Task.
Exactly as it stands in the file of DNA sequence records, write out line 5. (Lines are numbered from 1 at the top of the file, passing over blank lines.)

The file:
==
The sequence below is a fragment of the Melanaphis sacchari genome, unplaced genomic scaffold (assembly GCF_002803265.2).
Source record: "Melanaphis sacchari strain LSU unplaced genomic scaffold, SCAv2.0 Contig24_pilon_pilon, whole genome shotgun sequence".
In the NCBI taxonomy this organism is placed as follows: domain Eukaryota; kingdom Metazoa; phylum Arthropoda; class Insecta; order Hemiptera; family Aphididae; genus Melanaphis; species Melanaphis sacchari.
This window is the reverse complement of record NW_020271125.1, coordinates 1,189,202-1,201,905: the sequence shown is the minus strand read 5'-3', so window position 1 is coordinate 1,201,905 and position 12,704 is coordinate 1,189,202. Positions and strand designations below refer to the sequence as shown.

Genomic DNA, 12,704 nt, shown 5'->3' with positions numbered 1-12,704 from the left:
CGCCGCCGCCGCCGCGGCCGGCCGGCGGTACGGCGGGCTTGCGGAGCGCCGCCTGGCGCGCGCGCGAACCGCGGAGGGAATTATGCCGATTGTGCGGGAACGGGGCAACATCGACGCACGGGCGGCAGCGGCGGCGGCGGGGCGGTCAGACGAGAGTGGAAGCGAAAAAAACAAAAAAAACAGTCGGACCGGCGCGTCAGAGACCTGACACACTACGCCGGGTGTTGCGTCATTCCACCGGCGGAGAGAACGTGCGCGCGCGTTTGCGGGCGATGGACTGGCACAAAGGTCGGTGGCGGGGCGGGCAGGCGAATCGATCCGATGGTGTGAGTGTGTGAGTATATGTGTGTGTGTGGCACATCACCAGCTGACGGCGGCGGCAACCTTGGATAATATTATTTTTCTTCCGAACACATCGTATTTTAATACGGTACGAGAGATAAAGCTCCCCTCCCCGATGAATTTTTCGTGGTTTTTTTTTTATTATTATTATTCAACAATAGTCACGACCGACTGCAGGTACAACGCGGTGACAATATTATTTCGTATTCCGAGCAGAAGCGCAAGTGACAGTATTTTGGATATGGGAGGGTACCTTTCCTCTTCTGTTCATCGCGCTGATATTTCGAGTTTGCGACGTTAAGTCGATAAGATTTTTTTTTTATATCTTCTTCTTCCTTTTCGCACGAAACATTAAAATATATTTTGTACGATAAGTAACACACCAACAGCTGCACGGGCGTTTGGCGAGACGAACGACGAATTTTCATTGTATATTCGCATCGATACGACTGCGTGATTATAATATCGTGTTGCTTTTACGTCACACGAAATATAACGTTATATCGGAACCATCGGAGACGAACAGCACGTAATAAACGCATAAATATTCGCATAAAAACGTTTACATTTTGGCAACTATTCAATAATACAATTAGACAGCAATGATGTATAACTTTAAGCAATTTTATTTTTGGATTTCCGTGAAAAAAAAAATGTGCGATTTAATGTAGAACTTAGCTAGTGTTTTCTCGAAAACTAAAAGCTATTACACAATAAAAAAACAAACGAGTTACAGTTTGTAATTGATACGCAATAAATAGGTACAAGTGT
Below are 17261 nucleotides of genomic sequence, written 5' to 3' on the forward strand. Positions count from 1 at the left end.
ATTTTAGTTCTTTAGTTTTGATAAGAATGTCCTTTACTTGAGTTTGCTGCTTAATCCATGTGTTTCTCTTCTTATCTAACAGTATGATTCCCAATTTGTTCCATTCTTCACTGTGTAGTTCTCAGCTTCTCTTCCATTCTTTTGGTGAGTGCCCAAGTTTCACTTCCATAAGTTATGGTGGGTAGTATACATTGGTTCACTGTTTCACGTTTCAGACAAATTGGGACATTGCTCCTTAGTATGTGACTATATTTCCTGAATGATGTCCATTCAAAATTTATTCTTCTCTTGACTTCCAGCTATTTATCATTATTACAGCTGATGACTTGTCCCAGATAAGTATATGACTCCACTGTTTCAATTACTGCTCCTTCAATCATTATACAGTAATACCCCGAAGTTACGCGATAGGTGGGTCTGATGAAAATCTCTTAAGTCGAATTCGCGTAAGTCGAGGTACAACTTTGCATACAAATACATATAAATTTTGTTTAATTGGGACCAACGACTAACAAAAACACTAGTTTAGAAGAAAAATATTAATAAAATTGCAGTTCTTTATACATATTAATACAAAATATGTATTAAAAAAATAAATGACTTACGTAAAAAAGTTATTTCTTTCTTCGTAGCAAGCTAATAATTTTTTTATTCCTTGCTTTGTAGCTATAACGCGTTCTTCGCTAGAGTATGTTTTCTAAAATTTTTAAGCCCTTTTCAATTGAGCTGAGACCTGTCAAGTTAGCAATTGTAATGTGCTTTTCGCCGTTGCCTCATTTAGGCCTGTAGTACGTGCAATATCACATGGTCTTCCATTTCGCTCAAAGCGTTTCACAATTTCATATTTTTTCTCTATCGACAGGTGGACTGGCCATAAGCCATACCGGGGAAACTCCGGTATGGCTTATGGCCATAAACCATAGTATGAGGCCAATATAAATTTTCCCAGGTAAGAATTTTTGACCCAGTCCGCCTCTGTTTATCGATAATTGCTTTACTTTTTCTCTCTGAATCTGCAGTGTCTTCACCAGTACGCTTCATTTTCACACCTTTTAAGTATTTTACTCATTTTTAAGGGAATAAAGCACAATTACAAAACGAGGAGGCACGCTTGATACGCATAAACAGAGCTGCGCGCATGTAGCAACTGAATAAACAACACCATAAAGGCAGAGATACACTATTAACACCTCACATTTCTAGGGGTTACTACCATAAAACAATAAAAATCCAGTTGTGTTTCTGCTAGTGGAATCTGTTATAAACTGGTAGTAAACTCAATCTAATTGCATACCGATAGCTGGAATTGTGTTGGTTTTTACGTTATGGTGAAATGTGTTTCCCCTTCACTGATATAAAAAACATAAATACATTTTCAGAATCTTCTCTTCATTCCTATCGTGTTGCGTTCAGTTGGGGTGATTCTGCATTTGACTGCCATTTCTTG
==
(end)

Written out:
Genomic DNA, 12,704 nt, shown 5'->3' with positions numbered 1-12,704 from the left: